Re: AI Goals [WAS Re: The Singularity vs. the Wall]

From: Jef Allbright (
Date: Tue Apr 25 2006 - 13:12:12 MDT

On 4/25/06, Richard Loosemore <> wrote:
> Jef Allbright wrote:
> > On 4/25/06, Ben Goertzel <> wrote:
> >>> I think that the question of an AI's "goals" is the most important issue
> >>> lurking beneath many of the discussions that take place on this list.
> >>>
> >>> The problem is, most people plunge into this question without stopping
> >>> to consider what it is they are actually talking about.
> >> Richard, this is a good point.
> >>
> >> "Goal", like "free will" or "consciousness" or "memory", is
> >>
> >
> >
> > Building upon Ben's points, much of the confusion with regard to
> > consciousness, free will, etc., is that we tend to fall into the trap
> > of thinking that there is some independent entity to which we attach
> > these attributes. If we think in terms of describing the behavior of
> > systems, with the understanding that each level of system necessarily
> > exists and interacts within a larger context, then this whole class of
> > confusion falls away.
> >
> > - Jef
> >
> >
> Hmmmm.... I wasn't sure I would go along with the idea that goals are in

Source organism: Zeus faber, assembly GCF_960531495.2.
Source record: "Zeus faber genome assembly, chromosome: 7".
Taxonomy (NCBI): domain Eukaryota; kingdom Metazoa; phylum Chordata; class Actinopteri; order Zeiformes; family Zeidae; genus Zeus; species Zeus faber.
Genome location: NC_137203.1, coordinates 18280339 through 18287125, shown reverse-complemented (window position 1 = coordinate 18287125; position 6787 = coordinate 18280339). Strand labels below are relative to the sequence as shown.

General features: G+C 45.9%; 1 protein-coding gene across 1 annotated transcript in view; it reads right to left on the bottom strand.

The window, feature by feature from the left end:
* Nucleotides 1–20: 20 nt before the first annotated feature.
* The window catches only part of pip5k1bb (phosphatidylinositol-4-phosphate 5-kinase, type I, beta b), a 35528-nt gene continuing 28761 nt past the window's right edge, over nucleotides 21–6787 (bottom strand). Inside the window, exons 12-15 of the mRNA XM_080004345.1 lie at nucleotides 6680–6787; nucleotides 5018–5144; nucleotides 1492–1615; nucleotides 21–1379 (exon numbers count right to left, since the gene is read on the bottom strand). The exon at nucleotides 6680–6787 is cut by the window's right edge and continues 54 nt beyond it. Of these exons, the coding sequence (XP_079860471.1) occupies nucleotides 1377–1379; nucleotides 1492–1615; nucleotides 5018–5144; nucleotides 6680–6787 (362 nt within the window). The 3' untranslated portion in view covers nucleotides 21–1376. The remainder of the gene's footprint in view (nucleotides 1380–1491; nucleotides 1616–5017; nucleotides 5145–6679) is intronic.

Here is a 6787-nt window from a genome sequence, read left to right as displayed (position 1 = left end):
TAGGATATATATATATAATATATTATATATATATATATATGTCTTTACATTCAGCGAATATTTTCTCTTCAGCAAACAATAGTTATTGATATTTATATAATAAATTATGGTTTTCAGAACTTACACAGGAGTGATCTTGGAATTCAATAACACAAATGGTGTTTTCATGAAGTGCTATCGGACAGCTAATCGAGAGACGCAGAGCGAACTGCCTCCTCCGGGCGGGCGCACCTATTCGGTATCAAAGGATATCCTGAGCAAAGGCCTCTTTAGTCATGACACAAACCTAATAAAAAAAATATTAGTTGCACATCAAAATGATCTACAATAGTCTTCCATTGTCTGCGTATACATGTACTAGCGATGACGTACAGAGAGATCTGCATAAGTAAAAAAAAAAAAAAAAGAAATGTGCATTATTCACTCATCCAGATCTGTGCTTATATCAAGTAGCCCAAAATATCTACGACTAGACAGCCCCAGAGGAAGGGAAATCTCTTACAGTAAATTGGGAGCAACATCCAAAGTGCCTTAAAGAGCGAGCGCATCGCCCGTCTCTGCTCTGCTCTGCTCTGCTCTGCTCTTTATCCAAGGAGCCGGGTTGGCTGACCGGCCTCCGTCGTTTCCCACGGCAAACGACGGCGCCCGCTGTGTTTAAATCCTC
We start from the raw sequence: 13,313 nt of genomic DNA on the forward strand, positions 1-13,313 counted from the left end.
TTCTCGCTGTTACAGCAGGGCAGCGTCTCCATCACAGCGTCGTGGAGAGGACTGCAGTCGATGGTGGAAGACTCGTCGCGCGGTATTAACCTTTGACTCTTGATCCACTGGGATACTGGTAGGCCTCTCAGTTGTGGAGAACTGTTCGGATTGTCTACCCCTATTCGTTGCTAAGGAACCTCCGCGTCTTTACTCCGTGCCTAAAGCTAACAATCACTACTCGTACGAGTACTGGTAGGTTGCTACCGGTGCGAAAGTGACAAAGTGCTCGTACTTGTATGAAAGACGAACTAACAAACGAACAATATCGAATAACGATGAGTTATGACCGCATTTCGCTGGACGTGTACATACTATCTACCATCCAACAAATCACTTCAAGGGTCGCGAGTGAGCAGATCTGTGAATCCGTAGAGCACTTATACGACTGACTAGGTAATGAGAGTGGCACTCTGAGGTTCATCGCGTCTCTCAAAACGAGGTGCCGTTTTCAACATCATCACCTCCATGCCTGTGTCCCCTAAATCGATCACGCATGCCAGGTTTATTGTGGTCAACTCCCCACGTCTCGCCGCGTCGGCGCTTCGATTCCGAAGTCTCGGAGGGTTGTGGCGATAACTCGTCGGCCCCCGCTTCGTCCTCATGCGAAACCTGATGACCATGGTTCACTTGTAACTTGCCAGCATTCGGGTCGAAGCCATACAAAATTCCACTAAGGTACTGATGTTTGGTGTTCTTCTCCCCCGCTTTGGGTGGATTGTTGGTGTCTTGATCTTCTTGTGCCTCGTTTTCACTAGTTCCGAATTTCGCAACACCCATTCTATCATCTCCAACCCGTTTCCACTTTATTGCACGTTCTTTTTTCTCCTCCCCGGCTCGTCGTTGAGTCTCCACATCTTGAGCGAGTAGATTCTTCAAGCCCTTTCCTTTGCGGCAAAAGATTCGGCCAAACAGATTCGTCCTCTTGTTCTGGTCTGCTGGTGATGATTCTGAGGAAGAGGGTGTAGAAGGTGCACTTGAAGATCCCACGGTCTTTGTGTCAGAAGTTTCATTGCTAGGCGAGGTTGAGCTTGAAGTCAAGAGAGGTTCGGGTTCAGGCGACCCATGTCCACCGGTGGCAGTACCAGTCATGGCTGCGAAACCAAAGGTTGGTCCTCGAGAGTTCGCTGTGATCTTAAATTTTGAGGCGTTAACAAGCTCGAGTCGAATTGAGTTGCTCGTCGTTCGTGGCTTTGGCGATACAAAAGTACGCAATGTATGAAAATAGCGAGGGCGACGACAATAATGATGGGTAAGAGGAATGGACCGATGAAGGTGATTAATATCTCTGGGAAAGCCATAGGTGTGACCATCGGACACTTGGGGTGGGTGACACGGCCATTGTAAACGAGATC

> the same category of misunderstoodness as free will, consciousness and
> memory.
> I agree that when these terms are used in a very general way they are
> often misused.

Each of these topics is an attractor for confusion when people aren't
clear to distinguish between subjective and objective descriptions and
neglect the larger context without which a description is necessarily

Goals can be described precisely only within a specified context. We
can speak precisely about the "goals" of a feedback loop, or multiple
loops in a complex physical system, whether it be electronic,
mechanical, chemical, or some combination. Note that we can speak
precisely even of those parameters that we can't currently quantify.
There's no confusion about what we mean by goals when the context is